Determining bias to search engines from robots.txt

Yang Sun, Ziming Zhuang, Isaac G. Councill, C. Lee Giles

Research output: Chapter in Book/Report/Conference proceedingConference contribution

10 Scopus citations


Search engines largely rely on robots (i.e., crawlers or spiders) to collect information from the Web. Such crawling activities can be regulated from the server side by deploying the Robots Exclusion Protocol in afile called robots.txt. Ethical robots will follow the rules specified in robots.txt. Websites can explicitly specify an access preference for each robot by name. Such biases may lead to a "rich get richer" situation, in which a few popular search engines ultimately dominate the Web because they have preferred access to resources that are inaccessible to others. This issue is seldom addressed, although the robots.txt convention has become a de facto standard for robot regulation and search engines have become an indispensable tool for information access. We propose a metric to evaluate the degree of bias to which specific robots are subjected. We have investigated 7,593 websites covering education, government, news, and business domains, and collected 2,925 distinct robots.txt files. Results of content and statistical analysis of the data confirm that the robots of popular search engines and information portals, such as Google, Yahoo, and MSN, are generally favored by most of the websites we have sampled. The results also show a strong correlation between the search engine market share and the bias toward particular search engine robots.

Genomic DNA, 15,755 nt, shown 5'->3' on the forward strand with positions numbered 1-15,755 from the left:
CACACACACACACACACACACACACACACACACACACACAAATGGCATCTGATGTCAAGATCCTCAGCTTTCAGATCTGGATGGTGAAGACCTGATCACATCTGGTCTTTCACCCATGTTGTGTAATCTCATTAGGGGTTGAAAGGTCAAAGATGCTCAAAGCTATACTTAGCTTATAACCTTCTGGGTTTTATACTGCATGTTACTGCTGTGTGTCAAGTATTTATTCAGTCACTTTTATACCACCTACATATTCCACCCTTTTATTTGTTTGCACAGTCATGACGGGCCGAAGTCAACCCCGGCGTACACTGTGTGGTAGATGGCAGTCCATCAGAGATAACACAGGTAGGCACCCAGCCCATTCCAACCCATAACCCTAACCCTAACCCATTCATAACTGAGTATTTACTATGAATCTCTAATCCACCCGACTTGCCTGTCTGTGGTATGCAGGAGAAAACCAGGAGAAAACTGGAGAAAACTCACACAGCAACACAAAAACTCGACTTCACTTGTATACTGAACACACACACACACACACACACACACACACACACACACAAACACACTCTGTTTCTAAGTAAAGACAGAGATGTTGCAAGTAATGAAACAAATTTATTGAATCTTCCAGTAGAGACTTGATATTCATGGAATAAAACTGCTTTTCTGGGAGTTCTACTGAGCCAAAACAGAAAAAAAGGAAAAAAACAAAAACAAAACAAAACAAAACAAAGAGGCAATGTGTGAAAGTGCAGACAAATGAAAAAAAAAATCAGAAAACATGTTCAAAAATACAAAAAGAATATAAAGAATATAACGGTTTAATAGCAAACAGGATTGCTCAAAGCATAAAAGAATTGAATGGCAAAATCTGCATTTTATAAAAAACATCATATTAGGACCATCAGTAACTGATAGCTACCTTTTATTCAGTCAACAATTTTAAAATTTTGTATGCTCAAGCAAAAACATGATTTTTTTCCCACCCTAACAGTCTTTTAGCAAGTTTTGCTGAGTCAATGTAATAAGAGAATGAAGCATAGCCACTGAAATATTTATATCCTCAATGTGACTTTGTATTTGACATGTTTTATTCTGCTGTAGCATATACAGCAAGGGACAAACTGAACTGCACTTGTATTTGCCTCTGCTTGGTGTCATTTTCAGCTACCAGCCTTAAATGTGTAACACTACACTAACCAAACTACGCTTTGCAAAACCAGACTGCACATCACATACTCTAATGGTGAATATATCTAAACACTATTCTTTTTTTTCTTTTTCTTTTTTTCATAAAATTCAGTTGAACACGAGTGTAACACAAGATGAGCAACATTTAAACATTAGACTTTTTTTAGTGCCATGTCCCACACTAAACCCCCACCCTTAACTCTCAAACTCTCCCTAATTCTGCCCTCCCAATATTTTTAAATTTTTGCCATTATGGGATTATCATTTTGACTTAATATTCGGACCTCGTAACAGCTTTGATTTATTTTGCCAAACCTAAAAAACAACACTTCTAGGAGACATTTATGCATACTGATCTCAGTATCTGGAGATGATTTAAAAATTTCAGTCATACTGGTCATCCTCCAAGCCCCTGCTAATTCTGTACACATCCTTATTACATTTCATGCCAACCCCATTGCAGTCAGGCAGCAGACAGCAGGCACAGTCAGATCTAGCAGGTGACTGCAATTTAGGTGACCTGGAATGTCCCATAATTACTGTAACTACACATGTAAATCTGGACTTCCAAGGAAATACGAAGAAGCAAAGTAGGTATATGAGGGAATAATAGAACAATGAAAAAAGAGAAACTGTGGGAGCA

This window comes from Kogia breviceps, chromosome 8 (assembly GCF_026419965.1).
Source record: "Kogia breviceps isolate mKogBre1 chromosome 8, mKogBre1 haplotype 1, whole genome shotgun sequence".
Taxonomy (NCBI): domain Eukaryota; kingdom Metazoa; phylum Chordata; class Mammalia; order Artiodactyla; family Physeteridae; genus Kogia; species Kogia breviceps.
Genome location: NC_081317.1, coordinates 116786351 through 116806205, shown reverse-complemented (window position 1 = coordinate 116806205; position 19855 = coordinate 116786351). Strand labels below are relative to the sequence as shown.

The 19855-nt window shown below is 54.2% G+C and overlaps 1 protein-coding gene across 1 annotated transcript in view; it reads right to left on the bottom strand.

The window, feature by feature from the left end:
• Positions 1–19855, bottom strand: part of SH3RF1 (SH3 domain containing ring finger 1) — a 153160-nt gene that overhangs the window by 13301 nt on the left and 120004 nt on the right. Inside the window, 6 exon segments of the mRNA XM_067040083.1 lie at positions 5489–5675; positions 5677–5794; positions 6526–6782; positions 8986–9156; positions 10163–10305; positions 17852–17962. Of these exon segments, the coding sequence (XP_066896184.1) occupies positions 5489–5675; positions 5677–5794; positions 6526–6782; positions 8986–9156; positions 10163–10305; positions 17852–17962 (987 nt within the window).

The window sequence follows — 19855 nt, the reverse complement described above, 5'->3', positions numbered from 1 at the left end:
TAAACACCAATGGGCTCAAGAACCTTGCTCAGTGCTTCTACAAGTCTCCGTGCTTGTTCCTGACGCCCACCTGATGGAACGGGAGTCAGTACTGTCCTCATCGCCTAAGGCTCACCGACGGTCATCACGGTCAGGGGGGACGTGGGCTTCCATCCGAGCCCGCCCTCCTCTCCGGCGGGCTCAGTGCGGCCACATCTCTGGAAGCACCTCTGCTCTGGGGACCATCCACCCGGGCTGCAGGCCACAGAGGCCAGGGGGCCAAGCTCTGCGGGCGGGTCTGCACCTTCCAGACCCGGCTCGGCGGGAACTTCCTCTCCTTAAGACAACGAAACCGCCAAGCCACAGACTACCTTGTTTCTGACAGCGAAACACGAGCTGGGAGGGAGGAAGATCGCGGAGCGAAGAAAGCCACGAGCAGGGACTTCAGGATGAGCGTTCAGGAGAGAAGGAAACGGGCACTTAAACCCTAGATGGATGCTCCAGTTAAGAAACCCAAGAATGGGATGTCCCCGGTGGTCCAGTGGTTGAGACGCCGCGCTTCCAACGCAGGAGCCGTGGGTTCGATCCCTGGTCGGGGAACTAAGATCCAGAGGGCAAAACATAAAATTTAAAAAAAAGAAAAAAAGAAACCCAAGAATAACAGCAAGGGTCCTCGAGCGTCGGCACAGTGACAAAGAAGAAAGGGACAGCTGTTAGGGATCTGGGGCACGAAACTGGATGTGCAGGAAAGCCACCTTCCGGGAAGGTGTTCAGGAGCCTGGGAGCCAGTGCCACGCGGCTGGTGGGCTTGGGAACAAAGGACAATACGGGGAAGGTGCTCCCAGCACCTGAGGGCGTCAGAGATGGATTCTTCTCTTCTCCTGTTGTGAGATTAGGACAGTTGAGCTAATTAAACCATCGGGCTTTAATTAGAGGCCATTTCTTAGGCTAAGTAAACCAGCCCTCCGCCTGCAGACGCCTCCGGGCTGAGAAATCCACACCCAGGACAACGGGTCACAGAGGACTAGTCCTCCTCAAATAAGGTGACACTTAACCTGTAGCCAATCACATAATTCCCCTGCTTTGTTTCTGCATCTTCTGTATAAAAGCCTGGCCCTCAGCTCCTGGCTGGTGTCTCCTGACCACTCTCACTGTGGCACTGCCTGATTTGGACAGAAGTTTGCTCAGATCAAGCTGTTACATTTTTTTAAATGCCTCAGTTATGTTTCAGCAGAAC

Original languageEnglish (US)
Title of host publicationProceedings of the IEEE/WIC/ACM International Conference on Web Intelligence, WI 2007
Number of pages7
StatePublished - Dec 1 2007
EventIEEE/WIC/ACM International Conference on Web Intelligence, WI 2007 - Silicon Valley, CA, United States
Duration: Nov 2 2007Nov 5 2007

Publication series

NameProceedings of the IEEE/WIC/ACM International Conference on Web Intelligence, WI 2007


OtherIEEE/WIC/ACM International Conference on Web Intelligence, WI 2007
Country/TerritoryUnited States
CitySilicon Valley, CA

All Science Journal Classification (ASJC) codes

  • Artificial Intelligence
  • Computer Networks and Communications


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